Meet Shiu Singh, the PACNEWS editor receiving a visit from the military coup authorities in Suva. Then we come across his name again, but this time facing another coup a few years later in Port Vila.
Meet Johnston Honimae from the Solomon Islands. We read how he lost his job by offending the Government. At the time of writing this review Honimae is in the news again. Only this time he is with the Government commenting on media coverage of the Guadacanal conflict.
There is a story about the expulsion from Fiji of the two German PACNEWS personnel, and the relocation of this news service to New Zealand to circumvent editorial control by Rabuka. A PACNEWS chronology shows their history as a full cycle. It was established in Suva, Fiji in September 1987, the same month as the second army coup took place. To its credit it survived there until 1990. It was then transferred in turn to New Zealand, Vanuatu and the Solomon Islands before returning to Suva in 1998. Today it is alive and well collecting news from around thirty sources. SewardÕs research notes that this news is now redistributed to radio stations, news agencies, the print media and a number of institutions including embassies, universities and libraries.
Other controversies covered by Seward, include the banning of the Samoa opposition leader from the Government-owned Apia radio station 2AP. I also learned that rape and most other crimes are not reported on 2AP and ÒsensitiveÓ news, to quote the author, is edited out (p 143). Seward says that there is no live news from this radio station. After the news is written, it is cleared by the Prime MinisterÕs Office, recorded and broadcast several times during the day. An interesting comparison is drawn between the Tongan and Samoan newsrooms. While Radio 2AP in Samoa has a staff of three serving a population of more than 170,700, Tonga with a population of about 97,800 has eight staff members involved in radio news production.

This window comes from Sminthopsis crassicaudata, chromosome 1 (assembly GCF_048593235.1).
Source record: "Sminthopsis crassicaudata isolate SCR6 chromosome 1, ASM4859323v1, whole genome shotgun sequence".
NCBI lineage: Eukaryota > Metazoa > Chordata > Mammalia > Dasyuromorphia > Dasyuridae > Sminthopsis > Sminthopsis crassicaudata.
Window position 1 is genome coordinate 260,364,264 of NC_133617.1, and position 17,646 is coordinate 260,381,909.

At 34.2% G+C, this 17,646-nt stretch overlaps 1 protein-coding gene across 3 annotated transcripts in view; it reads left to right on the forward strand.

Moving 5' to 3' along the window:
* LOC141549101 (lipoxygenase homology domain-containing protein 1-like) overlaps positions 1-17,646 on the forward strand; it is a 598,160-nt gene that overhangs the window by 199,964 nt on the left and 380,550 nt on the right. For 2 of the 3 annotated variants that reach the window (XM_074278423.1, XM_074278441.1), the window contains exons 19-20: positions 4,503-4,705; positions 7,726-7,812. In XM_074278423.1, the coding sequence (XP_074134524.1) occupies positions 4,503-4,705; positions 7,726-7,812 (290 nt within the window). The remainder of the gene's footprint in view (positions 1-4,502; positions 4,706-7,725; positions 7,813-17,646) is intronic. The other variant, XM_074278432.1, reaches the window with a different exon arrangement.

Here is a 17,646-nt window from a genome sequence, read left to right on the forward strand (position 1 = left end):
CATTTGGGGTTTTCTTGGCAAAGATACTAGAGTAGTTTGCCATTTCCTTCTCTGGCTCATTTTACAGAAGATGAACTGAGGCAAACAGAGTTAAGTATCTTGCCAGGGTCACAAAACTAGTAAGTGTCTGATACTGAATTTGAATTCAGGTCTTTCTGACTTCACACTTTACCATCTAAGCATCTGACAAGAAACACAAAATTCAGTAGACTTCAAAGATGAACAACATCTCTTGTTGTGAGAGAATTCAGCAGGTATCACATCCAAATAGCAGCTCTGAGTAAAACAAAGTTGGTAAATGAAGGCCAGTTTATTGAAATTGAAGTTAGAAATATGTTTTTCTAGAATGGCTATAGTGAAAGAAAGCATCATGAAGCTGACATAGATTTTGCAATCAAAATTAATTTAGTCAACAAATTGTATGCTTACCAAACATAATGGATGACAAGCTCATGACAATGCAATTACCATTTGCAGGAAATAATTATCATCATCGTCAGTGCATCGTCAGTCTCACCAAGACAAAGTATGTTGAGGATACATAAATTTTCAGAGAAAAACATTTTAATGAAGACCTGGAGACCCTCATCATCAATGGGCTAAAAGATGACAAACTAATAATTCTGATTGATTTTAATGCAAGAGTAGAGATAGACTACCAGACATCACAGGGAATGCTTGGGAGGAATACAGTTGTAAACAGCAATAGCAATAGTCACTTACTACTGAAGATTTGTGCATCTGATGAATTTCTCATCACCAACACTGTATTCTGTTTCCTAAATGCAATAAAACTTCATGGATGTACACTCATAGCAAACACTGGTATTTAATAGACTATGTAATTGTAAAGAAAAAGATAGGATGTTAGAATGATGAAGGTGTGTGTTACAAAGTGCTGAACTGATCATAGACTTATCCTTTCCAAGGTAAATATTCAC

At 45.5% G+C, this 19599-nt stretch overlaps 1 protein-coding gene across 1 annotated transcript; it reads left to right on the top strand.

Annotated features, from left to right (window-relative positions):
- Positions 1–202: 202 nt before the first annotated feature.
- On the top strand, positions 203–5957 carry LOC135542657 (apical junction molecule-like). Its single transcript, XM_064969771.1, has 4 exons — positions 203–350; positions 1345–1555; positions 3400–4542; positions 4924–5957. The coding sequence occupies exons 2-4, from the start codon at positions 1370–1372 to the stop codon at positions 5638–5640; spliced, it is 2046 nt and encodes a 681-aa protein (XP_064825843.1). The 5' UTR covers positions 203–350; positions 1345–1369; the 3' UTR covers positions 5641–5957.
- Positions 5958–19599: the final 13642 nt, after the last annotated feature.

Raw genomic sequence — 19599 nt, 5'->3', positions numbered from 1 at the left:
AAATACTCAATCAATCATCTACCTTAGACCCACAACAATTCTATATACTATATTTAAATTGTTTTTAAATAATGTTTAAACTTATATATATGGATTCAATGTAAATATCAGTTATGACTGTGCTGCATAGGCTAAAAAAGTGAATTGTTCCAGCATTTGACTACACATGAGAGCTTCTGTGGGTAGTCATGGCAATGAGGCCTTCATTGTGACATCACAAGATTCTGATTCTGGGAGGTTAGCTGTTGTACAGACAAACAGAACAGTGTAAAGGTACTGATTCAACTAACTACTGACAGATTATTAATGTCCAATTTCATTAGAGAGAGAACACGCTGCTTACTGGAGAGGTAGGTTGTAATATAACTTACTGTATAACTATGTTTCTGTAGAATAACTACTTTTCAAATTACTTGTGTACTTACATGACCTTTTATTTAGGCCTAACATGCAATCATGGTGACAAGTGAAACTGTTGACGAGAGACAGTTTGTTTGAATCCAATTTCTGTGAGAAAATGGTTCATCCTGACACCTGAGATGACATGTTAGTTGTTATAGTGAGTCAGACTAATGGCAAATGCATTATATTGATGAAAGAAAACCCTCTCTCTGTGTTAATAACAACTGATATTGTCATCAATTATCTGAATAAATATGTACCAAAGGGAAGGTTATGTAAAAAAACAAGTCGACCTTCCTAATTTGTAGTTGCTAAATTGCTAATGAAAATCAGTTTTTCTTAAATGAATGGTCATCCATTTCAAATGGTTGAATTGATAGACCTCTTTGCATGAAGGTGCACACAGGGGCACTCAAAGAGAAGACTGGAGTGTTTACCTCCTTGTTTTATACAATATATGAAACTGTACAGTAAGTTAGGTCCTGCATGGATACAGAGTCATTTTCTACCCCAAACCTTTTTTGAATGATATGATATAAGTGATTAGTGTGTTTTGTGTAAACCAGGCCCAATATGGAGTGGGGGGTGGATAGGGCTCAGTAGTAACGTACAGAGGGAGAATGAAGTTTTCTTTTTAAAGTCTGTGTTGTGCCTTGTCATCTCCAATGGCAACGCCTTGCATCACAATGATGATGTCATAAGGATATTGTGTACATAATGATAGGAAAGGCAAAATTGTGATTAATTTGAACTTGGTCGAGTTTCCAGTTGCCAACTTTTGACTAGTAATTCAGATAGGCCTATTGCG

Seward believes the Samoan newsroom lacked a sense of urgency. On the weekend he got the news " ... almost twenty-four hours late."
I shrugged at this last comment, as I sensed Seward bringing his fast moving Western perceptions to a Pacific that works on a different level of concerns. There are a number of radio stations within the South Pacific and also television stations that broadcast "stale news", and not only on weekends.
The news ferret sense of urgency, to explore, document and immediately publish the news as it happens, is not in my experience, common in Pacific. To try and be the first with the news is more the exception than the rule.
Seward sees the threat to press freedoms as being vigorously alive. He outlines the story of 'Akilisi Pohiva, Radio Tonga and the Government. He records the Tongan Crown Prince saying that there is no need for democracy to flourish.
The author draws no punches, saying that chiefs and politicians in the Pacific use influences drawn from tradition, custom and honour of authority as a shield for immunity from criticism and unlawful actions.
The final section of the book explores globalisation and world culture and its impact on radio media in this Pacific. Seward sees Pacific populations as rich and varied in their many cultures, and scattered over a vast geographical map of the sea. He knows the downside of this uniqueness is to make each of these cultures a minority influence in the world news scene. As he wryly comments, when an event is to be covered for the media it is most likely to be explored by a journalist outside the region. Otherwise, says Seward, the most typical news is silence from Pacific commentators.
Robert Seward has documented a vast array of sources, including letters, personal interviews, radio news items, surveys, newspapers reports and magazine articles. He even gives a credit to the CIA for his use of their map of Oceania. Both Seward and his publisher deserve credit for conceiving, writing and publishing a stimulating and informative book about small Pacific radio stations.
Pat Craddock is Associate Journalism Lecturer and Senior Audio Producer at the University of the South Pacific. EMAIL: email@example.com
Copyright © 2000 Pat Craddock and Asia-Pacific Network. This document is for educational and research use. Please seek permission for publication.
Publication copyright © 2000 Pacific Journalism Review. Inquiries to the editor: David Robie